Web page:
Poll says Brown, Warren would be locked in close race
First primary debate tomorrow
Elizabeth Warren holds a commanding lead over her rivals for the Democratic Senate nomination and would be in a dead heat with Republican Scott Brown in next November’s general election, according to a poll released last night.
Warren, a Harvard professor who recently left the Obama administration, would get 36 percent of the vote among Democratic primary voters while none of her five opponents would get more than 5 percent, according to the poll, conducted by University of Massachusetts Lowell and The Boston Herald. The poll of 1,000 registered voters said Brown would lead Warren by 41 percent to 38 percent, which is within the margin of error of plus or minus 3.8 percent.
Warren’s early strength in the poll is surprising, considering that 37 percent of respondents said they had not heard of her. The poll suggests Warren’s message to middle-class voters may be an effective campaign strategy, as 48 percent of voters said Brown is not doing enough for the economic interests of the middle class.
Warren helped President Obama design a consumer protection agency, but left when he declined to nominate her to lead it because of Republican objections.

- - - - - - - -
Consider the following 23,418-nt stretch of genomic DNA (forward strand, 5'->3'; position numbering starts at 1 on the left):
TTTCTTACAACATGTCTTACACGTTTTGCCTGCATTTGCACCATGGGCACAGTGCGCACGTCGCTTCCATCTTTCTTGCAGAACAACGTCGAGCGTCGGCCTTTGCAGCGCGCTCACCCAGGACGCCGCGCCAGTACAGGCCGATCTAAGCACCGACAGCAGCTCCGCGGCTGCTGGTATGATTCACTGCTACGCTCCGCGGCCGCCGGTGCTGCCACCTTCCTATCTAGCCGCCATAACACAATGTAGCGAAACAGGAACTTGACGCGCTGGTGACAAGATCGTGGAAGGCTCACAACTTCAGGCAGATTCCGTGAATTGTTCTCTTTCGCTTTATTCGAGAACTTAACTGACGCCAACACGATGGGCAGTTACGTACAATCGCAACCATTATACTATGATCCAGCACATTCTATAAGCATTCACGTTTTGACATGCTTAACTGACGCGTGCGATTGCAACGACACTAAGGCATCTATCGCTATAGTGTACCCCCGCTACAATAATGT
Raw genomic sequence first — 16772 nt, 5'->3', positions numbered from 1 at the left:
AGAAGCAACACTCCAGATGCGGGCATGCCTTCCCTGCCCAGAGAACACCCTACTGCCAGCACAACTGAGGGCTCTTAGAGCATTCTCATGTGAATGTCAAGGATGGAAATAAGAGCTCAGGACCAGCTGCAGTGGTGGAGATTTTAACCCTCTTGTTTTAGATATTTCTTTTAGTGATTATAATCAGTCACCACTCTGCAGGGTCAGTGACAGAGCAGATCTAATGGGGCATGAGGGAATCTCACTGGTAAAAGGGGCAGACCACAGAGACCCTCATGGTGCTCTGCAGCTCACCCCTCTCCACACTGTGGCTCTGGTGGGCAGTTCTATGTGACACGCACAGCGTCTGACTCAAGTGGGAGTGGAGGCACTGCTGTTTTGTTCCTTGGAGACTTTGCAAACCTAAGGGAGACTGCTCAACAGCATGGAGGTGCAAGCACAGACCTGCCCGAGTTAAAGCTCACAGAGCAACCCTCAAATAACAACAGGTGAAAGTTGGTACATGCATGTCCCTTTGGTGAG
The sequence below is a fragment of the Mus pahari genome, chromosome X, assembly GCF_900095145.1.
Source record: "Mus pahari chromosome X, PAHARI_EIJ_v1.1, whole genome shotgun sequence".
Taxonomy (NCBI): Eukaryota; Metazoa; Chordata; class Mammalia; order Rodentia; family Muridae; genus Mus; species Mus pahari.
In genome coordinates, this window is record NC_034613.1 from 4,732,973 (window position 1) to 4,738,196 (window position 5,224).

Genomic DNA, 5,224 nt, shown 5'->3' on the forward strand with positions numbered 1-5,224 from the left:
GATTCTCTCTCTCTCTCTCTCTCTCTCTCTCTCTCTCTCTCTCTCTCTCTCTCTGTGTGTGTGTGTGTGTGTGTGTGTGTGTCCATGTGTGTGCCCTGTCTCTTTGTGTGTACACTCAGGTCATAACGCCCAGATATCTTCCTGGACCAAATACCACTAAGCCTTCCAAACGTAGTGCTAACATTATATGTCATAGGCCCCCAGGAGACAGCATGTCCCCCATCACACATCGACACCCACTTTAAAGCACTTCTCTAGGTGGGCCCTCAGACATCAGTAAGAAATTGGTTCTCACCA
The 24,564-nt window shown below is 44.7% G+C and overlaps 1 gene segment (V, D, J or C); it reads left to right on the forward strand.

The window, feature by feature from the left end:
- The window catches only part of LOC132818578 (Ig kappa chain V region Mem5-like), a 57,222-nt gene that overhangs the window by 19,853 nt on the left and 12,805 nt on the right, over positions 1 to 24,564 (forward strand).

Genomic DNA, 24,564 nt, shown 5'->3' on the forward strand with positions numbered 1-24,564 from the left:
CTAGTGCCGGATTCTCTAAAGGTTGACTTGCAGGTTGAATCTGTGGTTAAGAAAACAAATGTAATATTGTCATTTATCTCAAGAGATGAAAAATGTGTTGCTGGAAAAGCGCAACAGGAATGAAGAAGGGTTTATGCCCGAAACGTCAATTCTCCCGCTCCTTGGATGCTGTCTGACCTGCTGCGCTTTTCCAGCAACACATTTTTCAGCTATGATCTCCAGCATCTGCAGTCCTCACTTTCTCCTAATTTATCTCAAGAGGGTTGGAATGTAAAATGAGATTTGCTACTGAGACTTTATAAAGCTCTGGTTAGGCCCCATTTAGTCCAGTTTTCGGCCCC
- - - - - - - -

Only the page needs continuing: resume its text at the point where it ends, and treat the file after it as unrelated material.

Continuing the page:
The poll, one of the first to test Warren’s strength in the primary since she entered the race last month, was conducted in advance of the first primary debate, scheduled for tomorrow evening at UMass Lowell.
Only Democratic voters were surveyed about whom they would choose in the primary. Thomas P. Conroy, a state representative from Wayland, was chosen by 5 percent of the likely primary voters surveyed; Marisa DeFranco, an immigration attorney, was chosen by 4 percent.
Receiving 3 percent were Alan Khazei, the cofounder of a national service program; Bob Massie, a former candidate for lieutenant governor; and Setti Warren, the Newton mayor who dropped out of the race last week. Herb Robinson, a software engineer from Newton, received 1 percent.
Thirty-two percent of Democratic respondents said they do not know who they would choose next year.
Overall, Brown was viewed favorably by 52 percent of respondents and unfavorably by 29 percent. He has been working on a message of bipartisanship to overcome the advantage Democrats hold in the state.
The poll suggests the Republican-led House of Representatives is unpopular in the state, and Obama, despite bad poll numbers nationally, would win handily against potential Republican rivals.
In a theoretical matchup against Governor Rick Perry of Texas, he won, 62-25. Against Mitt Romney, he won, 57-33.
Noah Bierman can be reached at email@example.com.